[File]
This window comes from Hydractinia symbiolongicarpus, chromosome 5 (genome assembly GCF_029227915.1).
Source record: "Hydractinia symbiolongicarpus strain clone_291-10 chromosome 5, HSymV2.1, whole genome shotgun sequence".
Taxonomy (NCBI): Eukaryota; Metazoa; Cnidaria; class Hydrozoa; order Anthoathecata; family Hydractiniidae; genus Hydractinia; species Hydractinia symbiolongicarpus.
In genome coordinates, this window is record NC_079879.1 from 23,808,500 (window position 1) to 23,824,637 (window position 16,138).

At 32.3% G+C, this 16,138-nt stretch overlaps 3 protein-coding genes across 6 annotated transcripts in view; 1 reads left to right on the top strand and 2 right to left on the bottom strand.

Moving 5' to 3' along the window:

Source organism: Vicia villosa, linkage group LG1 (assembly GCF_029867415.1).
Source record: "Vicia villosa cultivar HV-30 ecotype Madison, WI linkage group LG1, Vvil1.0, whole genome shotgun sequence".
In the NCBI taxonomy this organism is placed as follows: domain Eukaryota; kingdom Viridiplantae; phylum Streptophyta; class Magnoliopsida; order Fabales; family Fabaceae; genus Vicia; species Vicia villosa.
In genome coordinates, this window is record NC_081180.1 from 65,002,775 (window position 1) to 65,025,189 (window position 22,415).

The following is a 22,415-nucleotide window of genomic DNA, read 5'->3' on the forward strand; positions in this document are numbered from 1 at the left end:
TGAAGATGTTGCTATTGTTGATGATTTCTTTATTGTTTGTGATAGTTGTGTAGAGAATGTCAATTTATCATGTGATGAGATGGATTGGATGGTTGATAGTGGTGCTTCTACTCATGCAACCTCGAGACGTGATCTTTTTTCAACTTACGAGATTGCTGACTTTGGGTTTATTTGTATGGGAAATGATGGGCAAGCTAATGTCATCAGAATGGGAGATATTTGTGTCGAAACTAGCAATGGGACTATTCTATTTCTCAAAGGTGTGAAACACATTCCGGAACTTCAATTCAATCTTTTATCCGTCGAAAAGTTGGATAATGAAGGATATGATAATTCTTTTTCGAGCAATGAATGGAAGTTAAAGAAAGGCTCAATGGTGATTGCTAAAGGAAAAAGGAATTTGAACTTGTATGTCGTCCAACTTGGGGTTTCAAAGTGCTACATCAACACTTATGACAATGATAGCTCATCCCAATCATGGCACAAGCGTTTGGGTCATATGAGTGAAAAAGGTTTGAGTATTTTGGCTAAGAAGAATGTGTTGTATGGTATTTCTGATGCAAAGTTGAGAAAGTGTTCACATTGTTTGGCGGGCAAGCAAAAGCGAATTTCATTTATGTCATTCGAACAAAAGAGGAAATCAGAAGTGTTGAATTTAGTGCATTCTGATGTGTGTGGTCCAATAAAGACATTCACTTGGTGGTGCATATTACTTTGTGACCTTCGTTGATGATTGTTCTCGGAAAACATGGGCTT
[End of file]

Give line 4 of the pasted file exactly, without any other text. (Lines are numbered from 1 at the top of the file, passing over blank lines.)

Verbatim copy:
In genome coordinates, this window is record NC_079879.1 from 23,808,500 (window position 1) to 23,824,637 (window position 16,138).